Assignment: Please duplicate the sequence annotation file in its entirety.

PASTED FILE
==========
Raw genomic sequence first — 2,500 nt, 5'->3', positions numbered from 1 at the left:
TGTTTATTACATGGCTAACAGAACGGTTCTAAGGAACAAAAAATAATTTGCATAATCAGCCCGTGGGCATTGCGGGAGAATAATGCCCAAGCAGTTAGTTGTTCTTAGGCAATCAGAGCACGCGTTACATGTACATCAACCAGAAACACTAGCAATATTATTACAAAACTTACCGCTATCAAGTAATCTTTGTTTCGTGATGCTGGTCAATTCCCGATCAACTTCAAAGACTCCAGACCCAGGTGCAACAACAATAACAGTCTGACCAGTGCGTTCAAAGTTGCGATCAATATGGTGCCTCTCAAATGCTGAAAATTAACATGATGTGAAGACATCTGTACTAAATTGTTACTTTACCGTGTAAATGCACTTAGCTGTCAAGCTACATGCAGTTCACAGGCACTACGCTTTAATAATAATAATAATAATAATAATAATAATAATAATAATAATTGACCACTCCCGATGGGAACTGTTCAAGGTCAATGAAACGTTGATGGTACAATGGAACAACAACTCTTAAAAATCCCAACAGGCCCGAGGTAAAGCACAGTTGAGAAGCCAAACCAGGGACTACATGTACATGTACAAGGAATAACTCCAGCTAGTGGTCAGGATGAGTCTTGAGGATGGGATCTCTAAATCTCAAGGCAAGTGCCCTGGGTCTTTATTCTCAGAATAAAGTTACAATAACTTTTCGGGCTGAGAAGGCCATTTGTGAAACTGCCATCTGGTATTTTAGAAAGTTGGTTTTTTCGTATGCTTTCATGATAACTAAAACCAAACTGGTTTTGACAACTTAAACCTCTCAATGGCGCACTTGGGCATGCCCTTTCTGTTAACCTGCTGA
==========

Raw genomic sequence first — 2,500 nt, 5'->3', positions numbered from 1 at the left:
TGTTTATTACATGGCTAACAGAACGGTTCTAAGGAACAAAAAATAATTTGCATAATCAGCCCGTGGGCATTGCGGGAGAATAATGCCCAAGCAGTTAGTTGTTCTTAGGCAATCAGAGCACGCGTTACATGTACATCAACCAGAAACACTAGCAATATTATTACAAAACTTACCGCTATCAAGTAATCTTTGTTTCGTGATGCTGGTCAATTCCCGATCAACTTCAAAGACTCCAGACCCAGGTGCAACAACAATAACAGTCTGACCAGTGCGTTCAAAGTTGCGATCAATATGGTGCCTCTCAAATGCTGAAAATTAACATGATGTGAAGACATCTGTACTAAATTGTTACTTTACCGTGTAAATGCACTTAGCTGTCAAGCTACATGCAGTTCACAGGCACTACGCTTTAATAATAATAATAATAATAATAATAATAATAATAATAATAATTGACCACTCCCGATGGGAACTGTTCAAGGTCAATGAAACGTTGATGGTACAATGGAACAACAACTCTTAAAAATCCCAACAGGCCCGAGGTAAAGCACAGTTGAGAAGCCAAACCAGGGACTACATGTACATGTACAAGGAATAACTCCAGCTAGTGGTCAGGATGAGTCTTGAGGATGGGATCTCTAAATCTCAAGGCAAGTGCCCTGGGTCTTTATTCTCAGAATAAAGTTACAATAACTTTTCGGGCTGAGAAGGCCATTTGTGAAACTGCCATCTGGTATTTTAGAAAGTTGGTTTTTTCGTATGCTTTCATGATAACTAAAACCAAACTGGTTTTGACAACTTAAACCTCTCAATGGCGCACTTGGGCATGCCCTTTCTGTTAACCTGCTGA